Ecstatic Structure

Bart Exposito · Warren Isensee · Stanley Whitney

Ecstatic Structure focuses upon two fundamental aspects of abstract painting – color and structure. And, as author Bob Nickas has written. “particularly how color can become a building block – color as structure – and how structure can be seen as something beyond composition, as intrinsic to the content of a picture, or even as its central subject.” 

Painter Bart Exposito (Texas-born and LA-based) exploits a dynamic interplay of planar form and color – most especially in his recent Bends series. His sleek abstract paintings reference elements of modernism, design, and vernacular culture. As Exposito states, “For some time now I have been dealing with abstraction in my paintings. Rather than abstraction from such sources as landscape, figuration, etc., I begin with abstraction as a source and try to move the work into a representational space. While the paintings are always in character, the forms in the work end up having recognizable traits such as weight and personality.”

Warren Isensee’s work reverberates with an architectural rigor and a radiant, unremittingly seductive palette. His paintings dazzle the retina. Isensee’s “tube” paintings are evocative and intentionally abstract, thus allowing the color to resonate. Color becomes form’s equal. “My new paintings are a combination of linear construct, geometric elements, and seemingly imbedded tubes of light. I have been trying to depict the light that Dan Flavin hijacked with his neon tubes,” stated the New York-based artist.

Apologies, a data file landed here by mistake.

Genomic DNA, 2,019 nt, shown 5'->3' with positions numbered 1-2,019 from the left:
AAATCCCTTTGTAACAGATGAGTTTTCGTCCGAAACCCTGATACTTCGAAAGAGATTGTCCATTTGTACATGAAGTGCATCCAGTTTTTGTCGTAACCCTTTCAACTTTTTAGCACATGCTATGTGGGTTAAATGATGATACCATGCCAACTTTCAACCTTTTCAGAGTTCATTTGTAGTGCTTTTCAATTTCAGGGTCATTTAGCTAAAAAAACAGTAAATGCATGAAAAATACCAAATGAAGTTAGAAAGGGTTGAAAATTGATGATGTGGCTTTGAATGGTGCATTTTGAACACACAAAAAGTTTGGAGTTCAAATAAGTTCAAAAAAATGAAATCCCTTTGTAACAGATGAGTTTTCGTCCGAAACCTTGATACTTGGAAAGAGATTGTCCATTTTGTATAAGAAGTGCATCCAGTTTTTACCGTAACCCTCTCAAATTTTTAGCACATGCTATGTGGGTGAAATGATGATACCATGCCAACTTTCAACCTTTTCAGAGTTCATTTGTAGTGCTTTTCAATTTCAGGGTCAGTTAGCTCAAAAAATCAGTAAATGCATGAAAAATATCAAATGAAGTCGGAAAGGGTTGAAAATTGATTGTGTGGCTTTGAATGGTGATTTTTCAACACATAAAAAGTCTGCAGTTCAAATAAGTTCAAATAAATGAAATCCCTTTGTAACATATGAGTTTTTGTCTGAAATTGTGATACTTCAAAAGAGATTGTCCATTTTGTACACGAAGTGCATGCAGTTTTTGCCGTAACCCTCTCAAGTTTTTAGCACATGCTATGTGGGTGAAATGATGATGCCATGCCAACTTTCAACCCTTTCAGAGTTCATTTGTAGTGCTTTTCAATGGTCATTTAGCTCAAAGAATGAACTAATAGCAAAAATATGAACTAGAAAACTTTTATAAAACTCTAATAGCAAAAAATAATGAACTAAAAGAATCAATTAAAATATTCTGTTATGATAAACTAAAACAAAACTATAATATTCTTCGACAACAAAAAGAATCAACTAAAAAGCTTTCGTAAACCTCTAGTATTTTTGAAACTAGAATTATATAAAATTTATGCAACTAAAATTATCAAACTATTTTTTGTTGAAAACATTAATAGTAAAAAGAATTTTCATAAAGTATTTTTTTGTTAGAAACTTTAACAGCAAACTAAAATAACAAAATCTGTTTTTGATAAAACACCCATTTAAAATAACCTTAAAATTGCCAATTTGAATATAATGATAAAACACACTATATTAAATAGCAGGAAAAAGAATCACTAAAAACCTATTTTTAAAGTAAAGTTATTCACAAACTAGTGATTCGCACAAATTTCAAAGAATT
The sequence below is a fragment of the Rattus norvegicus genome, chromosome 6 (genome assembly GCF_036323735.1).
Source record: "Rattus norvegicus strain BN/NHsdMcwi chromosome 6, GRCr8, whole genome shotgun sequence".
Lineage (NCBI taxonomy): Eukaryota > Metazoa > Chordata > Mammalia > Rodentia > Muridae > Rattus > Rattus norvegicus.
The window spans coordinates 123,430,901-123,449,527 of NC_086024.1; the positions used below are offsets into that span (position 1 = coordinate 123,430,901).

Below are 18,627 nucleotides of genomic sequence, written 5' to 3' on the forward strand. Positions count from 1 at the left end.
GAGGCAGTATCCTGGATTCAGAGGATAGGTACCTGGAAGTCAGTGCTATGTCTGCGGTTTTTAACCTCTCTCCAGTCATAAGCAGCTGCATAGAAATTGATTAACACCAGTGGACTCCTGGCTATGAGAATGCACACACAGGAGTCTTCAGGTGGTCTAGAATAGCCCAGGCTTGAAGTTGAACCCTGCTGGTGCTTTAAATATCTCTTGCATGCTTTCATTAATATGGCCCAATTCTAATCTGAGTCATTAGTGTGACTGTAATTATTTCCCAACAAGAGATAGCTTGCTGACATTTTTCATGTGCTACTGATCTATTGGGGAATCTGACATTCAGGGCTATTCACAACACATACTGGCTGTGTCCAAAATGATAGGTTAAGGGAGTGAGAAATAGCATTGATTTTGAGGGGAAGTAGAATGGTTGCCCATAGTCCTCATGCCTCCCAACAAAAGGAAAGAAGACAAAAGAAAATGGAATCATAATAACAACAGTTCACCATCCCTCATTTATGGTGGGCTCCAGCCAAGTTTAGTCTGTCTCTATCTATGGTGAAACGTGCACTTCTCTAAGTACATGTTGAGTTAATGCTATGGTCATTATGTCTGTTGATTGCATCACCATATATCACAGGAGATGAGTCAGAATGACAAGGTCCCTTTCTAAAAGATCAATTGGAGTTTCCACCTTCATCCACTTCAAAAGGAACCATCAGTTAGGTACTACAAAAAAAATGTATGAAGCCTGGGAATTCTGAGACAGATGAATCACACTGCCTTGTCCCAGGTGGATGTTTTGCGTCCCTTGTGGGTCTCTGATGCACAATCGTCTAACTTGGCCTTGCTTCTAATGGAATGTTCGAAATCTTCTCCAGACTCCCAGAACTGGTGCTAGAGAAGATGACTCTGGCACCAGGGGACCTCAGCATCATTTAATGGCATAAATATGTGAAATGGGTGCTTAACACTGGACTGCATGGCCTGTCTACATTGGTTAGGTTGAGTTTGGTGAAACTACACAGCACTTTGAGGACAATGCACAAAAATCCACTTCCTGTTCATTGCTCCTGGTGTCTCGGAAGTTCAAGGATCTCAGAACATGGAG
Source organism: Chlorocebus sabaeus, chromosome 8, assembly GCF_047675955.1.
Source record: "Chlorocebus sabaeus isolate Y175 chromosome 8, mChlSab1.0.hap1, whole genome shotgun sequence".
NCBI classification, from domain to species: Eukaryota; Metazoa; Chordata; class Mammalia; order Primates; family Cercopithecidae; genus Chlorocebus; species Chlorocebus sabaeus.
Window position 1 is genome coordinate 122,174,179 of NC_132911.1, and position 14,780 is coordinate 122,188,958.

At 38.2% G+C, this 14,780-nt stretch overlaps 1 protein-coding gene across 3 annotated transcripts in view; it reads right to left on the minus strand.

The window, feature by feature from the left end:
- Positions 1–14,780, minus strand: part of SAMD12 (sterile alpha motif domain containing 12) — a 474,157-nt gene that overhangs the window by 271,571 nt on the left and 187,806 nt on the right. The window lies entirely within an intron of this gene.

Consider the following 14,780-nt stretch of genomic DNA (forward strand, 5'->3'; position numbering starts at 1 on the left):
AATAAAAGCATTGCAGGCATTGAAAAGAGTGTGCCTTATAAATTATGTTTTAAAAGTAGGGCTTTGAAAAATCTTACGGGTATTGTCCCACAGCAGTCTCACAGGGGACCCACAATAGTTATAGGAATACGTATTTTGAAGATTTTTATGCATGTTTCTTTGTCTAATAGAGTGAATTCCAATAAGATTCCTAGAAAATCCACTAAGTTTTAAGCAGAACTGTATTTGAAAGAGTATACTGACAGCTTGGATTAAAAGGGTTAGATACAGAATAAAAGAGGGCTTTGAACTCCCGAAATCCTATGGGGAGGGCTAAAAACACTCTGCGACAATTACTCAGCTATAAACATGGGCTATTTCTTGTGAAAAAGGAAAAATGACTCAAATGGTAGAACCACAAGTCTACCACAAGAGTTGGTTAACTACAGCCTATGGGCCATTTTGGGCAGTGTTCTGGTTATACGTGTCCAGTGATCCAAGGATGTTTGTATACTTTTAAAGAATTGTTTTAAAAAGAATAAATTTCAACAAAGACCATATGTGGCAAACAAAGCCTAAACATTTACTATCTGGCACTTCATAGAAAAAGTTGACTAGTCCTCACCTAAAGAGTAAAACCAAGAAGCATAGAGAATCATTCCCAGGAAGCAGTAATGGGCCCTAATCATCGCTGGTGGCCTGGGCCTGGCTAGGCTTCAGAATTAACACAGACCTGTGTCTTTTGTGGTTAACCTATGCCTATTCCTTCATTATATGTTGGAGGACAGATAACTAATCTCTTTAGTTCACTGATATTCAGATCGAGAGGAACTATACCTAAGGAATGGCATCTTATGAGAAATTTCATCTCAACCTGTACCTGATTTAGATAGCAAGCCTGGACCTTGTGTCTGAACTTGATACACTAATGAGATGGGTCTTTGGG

Stanley Whitney (a 1968 KCAI alum and New York-based) starts each of his paintings at the top left of the blank canvas. He places a block of color, then another and another, working down to the bottom right. He chooses the colors intuitively. According to Whitney, “one color calls forth another. Color dictates the structure, not the other way around. I wanted something very simple that would allow the color to have a life.” His luminous blocks of color – minimal and expressive, dryly conceptual and jazzed up – reflect his rigorous forty year commitment to abstraction.